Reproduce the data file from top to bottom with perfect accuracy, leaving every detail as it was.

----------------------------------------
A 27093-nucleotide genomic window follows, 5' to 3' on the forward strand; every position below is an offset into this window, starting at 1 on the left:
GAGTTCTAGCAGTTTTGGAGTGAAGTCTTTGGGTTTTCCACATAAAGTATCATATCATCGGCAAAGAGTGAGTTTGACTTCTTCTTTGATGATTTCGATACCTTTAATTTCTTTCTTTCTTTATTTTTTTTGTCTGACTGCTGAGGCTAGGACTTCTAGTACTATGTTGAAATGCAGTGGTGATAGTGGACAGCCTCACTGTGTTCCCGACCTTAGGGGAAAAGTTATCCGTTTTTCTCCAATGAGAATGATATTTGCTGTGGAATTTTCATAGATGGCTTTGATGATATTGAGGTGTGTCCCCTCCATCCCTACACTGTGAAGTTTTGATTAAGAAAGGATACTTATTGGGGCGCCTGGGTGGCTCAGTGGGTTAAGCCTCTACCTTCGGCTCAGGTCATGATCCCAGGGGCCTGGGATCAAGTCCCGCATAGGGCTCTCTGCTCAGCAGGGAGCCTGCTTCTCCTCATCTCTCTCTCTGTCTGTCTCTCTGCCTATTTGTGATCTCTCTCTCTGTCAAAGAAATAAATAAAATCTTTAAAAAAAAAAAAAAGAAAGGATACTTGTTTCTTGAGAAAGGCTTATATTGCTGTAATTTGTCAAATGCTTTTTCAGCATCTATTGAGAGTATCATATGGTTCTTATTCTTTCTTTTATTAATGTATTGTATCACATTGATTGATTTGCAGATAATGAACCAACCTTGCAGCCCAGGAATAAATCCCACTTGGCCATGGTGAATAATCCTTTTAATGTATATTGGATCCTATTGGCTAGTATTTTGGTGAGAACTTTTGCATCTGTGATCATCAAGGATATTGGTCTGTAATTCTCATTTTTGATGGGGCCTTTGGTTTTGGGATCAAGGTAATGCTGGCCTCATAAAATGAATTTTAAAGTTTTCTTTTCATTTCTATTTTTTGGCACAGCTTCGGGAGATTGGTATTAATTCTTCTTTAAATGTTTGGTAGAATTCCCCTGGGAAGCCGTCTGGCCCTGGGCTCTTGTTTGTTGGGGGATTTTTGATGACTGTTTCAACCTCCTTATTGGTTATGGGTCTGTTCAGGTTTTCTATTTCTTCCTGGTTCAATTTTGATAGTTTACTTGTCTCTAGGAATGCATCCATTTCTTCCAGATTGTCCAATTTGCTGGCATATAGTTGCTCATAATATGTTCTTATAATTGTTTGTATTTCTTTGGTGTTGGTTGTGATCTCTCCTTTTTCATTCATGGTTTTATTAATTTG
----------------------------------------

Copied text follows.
A 27093-nucleotide genomic window follows, 5' to 3' on the forward strand; every position below is an offset into this window, starting at 1 on the left:
GAGTTCTAGCAGTTTTGGAGTGAAGTCTTTGGGTTTTCCACATAAAGTATCATATCATCGGCAAAGAGTGAGTTTGACTTCTTCTTTGATGATTTCGATACCTTTAATTTCTTTCTTTCTTTATTTTTTTTGTCTGACTGCTGAGGCTAGGACTTCTAGTACTATGTTGAAATGCAGTGGTGATAGTGGACAGCCTCACTGTGTTCCCGACCTTAGGGGAAAAGTTATCCGTTTTTCTCCAATGAGAATGATATTTGCTGTGGAATTTTCATAGATGGCTTTGATGATATTGAGGTGTGTCCCCTCCATCCCTACACTGTGAAGTTTTGATTAAGAAAGGATACTTATTGGGGCGCCTGGGTGGCTCAGTGGGTTAAGCCTCTACCTTCGGCTCAGGTCATGATCCCAGGGGCCTGGGATCAAGTCCCGCATAGGGCTCTCTGCTCAGCAGGGAGCCTGCTTCTCCTCATCTCTCTCTCTGTCTGTCTCTCTGCCTATTTGTGATCTCTCTCTCTGTCAAAGAAATAAATAAAATCTTTAAAAAAAAAAAAAAGAAAGGATACTTGTTTCTTGAGAAAGGCTTATATTGCTGTAATTTGTCAAATGCTTTTTCAGCATCTATTGAGAGTATCATATGGTTCTTATTCTTTCTTTTATTAATGTATTGTATCACATTGATTGATTTGCAGATAATGAACCAACCTTGCAGCCCAGGAATAAATCCCACTTGGCCATGGTGAATAATCCTTTTAATGTATATTGGATCCTATTGGCTAGTATTTTGGTGAGAACTTTTGCATCTGTGATCATCAAGGATATTGGTCTGTAATTCTCATTTTTGATGGGGCCTTTGGTTTTGGGATCAAGGTAATGCTGGCCTCATAAAATGAATTTTAAAGTTTTCTTTTCATTTCTATTTTTTGGCACAGCTTCGGGAGATTGGTATTAATTCTTCTTTAAATGTTTGGTAGAATTCCCCTGGGAAGCCGTCTGGCCCTGGGCTCTTGTTTGTTGGGGGATTTTTGATGACTGTTTCAACCTCCTTATTGGTTATGGGTCTGTTCAGGTTTTCTATTTCTTCCTGGTTCAATTTTGATAGTTTACTTGTCTCTAGGAATGCATCCATTTCTTCCAGATTGTCCAATTTGCTGGCATATAGTTGCTCATAATATGTTCTTATAATTGTTTGTATTTCTTTGGTGTTGGTTGTGATCTCTCCTTTTTCATTCATGGTTTTATTAATTTG